a-t 2017; 48: 64


The European Medicines Agency EMA is currently reviewing the safety of the antibody daclizumab (ZINBRYTA; a-t 2016; 47: 92-4), which has been authorised for the treatment of relapsing multiple sclerosis since July 2016 (1). This was triggered by the death of a female patient in Germany in an on-going observational study: She died from fulminant liver failure after the fourth dose injected on a monthly basis. In accordance with the Summary of Product Characteristics (SPC), the liver values were previously checked once a month and were within the normal range five days before the last injection (2,3). Between the end of May and end of November 2016, the EMA also documented four further reports of severe liver damage in clinical studies (2).

We are currently in receipt of a report which probably refers to the deceased female patient who is also known to the EMA (NETZWERK report 17.313). According to the report, the young woman received daclizumab as initial treatment (!) for multiple sclerosis with concomitant administration of tizanidine (SIRDALUD, TIZANIDIN TEVA) to prevent spasticity, under which liver failure has also been described (4).* Two days after hospital referral due to suspected severe liver damage, she underwent liver transplant surgery. She died six days later with organ failure following haemorrhage, sepsis and shock.

The hepatotoxic potential of daclizumab was already known prior to market launch. One female user also died from liver failure during marketing authorisation studies (5). Consequently, the summary of product characteristics specified regular liver function tests, amongst other things (6), but this did not prevent the dreaded complication. The European Commission is therefore calling for the EMA to decide "as quickly as possible" on additional measures to minimise the risk and assess the subsequent marketing authorisation status of daclizumab by the end of November 2017 at the latest (2). The EMA Pharmacovigilance Committee is expected to give its assessment in September 2017 (3). Meanwhile doctors should closely monitor patients and provide information on the risk and symptoms of liver damage (1). We therefore advise against the antibody due to numerous safety problems, including liver toxicity, -Ed.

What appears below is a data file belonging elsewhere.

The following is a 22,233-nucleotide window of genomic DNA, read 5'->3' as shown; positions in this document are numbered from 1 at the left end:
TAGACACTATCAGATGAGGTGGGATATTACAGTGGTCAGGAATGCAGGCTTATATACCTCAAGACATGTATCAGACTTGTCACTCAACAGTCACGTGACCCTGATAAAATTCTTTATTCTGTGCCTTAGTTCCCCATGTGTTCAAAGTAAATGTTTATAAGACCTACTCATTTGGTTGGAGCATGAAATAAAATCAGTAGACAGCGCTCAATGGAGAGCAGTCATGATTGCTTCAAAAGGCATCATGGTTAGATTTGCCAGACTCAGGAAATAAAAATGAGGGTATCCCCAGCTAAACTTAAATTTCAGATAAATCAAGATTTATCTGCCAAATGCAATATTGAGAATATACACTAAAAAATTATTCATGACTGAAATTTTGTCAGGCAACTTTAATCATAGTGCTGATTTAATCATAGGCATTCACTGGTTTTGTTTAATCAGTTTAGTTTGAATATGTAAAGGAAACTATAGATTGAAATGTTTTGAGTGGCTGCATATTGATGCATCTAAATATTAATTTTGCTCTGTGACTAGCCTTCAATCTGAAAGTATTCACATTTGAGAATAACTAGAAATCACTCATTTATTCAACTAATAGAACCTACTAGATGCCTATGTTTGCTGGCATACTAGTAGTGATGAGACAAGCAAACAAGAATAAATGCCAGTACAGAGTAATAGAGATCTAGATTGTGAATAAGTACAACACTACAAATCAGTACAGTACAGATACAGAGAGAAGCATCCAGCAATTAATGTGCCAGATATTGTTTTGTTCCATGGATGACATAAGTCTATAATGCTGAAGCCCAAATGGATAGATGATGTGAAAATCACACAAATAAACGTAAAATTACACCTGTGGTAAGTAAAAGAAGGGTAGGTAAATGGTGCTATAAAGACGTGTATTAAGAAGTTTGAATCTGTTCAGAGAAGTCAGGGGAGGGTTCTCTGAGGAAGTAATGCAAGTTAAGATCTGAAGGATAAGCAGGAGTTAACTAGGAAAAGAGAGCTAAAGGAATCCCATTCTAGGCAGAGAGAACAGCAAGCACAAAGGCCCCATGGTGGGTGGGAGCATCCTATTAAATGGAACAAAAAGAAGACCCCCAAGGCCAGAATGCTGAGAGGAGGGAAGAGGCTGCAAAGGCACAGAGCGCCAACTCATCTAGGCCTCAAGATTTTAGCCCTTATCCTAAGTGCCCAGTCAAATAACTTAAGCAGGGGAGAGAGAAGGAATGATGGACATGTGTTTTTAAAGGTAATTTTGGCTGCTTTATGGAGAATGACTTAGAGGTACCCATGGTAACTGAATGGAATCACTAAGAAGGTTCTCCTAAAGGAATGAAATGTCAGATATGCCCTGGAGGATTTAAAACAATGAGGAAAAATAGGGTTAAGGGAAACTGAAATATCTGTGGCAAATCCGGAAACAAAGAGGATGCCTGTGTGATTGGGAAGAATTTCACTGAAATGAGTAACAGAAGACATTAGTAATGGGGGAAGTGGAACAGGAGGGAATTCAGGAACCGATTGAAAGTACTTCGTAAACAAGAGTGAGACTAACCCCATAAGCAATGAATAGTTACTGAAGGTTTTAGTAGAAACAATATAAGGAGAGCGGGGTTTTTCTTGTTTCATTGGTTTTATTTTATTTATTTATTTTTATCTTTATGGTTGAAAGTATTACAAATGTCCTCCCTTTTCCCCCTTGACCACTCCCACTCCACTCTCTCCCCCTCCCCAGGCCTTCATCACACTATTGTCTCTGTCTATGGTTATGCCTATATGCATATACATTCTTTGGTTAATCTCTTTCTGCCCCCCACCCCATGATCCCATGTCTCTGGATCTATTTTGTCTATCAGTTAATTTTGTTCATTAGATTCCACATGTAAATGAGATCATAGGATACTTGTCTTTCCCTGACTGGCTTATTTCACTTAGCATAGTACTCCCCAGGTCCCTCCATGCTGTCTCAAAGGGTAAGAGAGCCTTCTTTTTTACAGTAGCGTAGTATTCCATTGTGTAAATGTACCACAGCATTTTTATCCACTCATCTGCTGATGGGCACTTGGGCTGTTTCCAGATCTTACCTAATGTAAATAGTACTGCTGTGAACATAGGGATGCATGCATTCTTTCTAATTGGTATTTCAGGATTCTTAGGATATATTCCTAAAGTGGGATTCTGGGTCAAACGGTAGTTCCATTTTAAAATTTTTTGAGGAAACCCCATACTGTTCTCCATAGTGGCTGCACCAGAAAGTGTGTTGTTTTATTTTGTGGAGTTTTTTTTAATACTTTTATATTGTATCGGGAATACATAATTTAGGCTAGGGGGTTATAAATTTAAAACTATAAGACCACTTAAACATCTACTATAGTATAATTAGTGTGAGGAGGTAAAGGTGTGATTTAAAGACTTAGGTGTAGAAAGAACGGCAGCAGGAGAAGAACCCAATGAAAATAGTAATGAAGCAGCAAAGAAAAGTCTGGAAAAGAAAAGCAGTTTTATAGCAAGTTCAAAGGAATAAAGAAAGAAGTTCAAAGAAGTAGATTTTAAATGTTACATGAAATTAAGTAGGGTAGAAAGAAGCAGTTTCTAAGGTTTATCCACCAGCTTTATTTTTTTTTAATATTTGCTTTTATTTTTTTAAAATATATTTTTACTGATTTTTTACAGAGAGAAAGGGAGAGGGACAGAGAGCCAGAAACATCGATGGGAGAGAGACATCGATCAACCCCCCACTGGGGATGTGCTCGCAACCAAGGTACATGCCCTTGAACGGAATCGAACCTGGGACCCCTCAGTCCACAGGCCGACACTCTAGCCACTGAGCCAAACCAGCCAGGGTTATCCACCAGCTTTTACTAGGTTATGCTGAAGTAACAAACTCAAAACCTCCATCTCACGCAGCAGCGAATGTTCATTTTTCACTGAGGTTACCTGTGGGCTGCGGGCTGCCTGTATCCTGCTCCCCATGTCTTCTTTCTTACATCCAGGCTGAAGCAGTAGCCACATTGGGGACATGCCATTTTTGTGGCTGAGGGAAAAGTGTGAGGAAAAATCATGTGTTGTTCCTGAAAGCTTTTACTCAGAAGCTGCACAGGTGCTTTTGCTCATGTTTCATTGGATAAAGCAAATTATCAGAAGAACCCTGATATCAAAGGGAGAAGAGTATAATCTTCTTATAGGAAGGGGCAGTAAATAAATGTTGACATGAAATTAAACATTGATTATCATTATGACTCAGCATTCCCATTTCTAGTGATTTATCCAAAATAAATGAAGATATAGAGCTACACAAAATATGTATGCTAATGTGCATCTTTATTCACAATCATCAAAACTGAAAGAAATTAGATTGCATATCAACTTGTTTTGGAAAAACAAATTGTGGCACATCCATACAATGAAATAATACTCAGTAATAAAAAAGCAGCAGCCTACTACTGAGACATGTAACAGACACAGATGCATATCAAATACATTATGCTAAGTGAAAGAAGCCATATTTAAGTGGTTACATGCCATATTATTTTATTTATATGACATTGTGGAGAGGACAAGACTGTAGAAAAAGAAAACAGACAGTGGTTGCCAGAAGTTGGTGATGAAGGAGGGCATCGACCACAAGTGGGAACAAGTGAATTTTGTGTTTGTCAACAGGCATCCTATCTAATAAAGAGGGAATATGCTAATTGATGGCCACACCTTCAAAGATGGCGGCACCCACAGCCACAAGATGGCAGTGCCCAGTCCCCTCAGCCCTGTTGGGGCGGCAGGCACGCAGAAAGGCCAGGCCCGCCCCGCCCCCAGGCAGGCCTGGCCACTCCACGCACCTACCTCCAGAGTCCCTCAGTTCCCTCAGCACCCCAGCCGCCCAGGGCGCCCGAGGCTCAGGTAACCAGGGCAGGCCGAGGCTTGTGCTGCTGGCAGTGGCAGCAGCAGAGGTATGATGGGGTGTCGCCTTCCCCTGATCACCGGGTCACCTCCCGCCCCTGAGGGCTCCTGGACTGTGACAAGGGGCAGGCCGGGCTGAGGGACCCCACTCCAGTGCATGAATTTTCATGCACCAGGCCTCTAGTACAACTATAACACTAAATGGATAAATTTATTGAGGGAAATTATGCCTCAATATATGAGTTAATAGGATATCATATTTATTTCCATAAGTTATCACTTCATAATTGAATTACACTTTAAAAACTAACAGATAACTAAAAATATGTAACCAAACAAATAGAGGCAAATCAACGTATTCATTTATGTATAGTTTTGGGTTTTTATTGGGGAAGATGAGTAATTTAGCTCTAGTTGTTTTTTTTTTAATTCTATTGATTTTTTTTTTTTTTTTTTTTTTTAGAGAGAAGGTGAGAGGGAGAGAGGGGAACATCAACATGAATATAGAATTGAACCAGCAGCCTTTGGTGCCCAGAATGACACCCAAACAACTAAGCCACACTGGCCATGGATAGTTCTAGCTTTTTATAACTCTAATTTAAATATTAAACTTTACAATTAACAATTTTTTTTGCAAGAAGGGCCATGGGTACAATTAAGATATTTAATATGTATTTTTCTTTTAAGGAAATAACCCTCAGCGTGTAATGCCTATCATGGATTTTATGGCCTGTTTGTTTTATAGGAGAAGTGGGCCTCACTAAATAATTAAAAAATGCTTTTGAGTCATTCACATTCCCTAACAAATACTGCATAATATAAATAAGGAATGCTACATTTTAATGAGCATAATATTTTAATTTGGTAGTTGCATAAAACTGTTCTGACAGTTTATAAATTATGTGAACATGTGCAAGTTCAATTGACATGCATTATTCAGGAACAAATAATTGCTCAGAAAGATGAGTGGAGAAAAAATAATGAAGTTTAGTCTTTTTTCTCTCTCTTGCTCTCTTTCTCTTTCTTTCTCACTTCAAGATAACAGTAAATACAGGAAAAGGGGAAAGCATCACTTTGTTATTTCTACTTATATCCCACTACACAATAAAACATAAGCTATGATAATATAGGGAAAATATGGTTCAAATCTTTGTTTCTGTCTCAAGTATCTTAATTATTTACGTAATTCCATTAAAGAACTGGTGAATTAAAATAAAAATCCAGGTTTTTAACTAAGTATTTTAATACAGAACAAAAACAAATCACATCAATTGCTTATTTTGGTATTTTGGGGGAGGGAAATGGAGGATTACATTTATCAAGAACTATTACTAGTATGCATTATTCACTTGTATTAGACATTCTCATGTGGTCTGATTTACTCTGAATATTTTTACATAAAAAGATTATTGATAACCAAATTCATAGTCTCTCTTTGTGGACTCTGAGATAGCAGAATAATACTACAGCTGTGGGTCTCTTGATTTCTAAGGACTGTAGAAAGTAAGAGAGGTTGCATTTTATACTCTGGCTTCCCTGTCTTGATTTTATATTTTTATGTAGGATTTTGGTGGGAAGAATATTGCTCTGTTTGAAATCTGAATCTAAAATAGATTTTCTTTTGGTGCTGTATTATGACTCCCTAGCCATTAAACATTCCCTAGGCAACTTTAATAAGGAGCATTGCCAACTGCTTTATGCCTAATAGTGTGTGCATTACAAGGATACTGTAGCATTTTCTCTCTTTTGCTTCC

(R = randomised trial)
R 1 EMA: Press release dated 9 June 2017; http://www.ema.europa.eu/docs/en_GB/document_library/Referrals_document/Zinbryta_20/Procedure_started/WC500229330.pdf
  2 European Commission: Notification, 9 June 2017; http://www.ema.europa.eu/docs/en_GB/document_library/Referrals_document/Zinbryta_20/Procedure_started/WC500229327.pdf
  3 Paul-Ehrlich-Institut: Safety information, 20 June 2017; http://www.pei.de/DE/arzneimittelsicherheit-vigilanz/archiv-sicherheitsinformationen/2017/ablage2017/2017-06-20-ema-startet-schiedsverfahren-bezueglich-zinbryta.html
  4 Novartis: SPC SIRDALUD, as at March 2017
  5 FDA: Medical Review ZINBRYTA, as at May 2016; https://www.accessdata.fda.gov/drugsatfda_docs/nda/2016/761029Orig1s000MedR.pdf
  6 Biogen: SPC ZINBRYTA, as at July 2016

  * daily dose taken 2 mg; liver dysfunction described mainly at daily doses exceeding 12 mg (4)

  Caution: less than five years on the market or under additional monitoring according to the European Medicines Agency

© arznei-telegramm 7/2017